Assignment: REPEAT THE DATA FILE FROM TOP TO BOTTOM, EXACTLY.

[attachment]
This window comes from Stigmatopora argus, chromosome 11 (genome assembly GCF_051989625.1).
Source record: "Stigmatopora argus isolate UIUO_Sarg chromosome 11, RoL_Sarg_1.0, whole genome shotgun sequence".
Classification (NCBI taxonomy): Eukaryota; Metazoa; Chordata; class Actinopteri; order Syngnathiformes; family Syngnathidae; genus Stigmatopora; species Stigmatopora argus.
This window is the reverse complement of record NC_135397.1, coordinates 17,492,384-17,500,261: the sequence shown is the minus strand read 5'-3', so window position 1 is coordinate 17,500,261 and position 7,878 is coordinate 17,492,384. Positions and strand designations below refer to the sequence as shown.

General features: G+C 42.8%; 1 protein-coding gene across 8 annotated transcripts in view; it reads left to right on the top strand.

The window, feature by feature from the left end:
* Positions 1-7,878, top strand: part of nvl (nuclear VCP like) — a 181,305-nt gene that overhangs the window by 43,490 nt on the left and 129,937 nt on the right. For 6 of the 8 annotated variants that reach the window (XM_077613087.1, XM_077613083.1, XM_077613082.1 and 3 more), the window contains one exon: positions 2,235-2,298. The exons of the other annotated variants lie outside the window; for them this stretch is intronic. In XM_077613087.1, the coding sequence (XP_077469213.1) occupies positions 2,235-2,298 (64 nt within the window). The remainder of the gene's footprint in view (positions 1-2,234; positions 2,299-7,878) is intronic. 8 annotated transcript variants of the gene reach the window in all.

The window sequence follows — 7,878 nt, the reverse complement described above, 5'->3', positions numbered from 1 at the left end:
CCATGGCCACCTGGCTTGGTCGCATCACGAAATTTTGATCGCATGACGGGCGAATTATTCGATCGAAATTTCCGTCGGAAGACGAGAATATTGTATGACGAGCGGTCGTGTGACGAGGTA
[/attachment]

This window comes from Stigmatopora argus, chromosome 11 (genome assembly GCF_051989625.1).
Source record: "Stigmatopora argus isolate UIUO_Sarg chromosome 11, RoL_Sarg_1.0, whole genome shotgun sequence".
Classification (NCBI taxonomy): Eukaryota; Metazoa; Chordata; class Actinopteri; order Syngnathiformes; family Syngnathidae; genus Stigmatopora; species Stigmatopora argus.
This window is the reverse complement of record NC_135397.1, coordinates 17,492,384-17,500,261: the sequence shown is the minus strand read 5'-3', so window position 1 is coordinate 17,500,261 and position 7,878 is coordinate 17,492,384. Positions and strand designations below refer to the sequence as shown.

General features: G+C 42.8%; 1 protein-coding gene across 8 annotated transcripts in view; it reads left to right on the top strand.

The window, feature by feature from the left end:
* Positions 1-7,878, top strand: part of nvl (nuclear VCP like) — a 181,305-nt gene that overhangs the window by 43,490 nt on the left and 129,937 nt on the right. For 6 of the 8 annotated variants that reach the window (XM_077613087.1, XM_077613083.1, XM_077613082.1 and 3 more), the window contains one exon: positions 2,235-2,298. The exons of the other annotated variants lie outside the window; for them this stretch is intronic. In XM_077613087.1, the coding sequence (XP_077469213.1) occupies positions 2,235-2,298 (64 nt within the window). The remainder of the gene's footprint in view (positions 1-2,234; positions 2,299-7,878) is intronic. 8 annotated transcript variants of the gene reach the window in all.

The window sequence follows — 7,878 nt, the reverse complement described above, 5'->3', positions numbered from 1 at the left end:
CCATGGCCACCTGGCTTGGTCGCATCACGAAATTTTGATCGCATGACGGGCGAATTATTCGATCGAAATTTCCGTCGGAAGACGAGAATATTGTATGACGAGCGGTCGTGTGACGAGGTA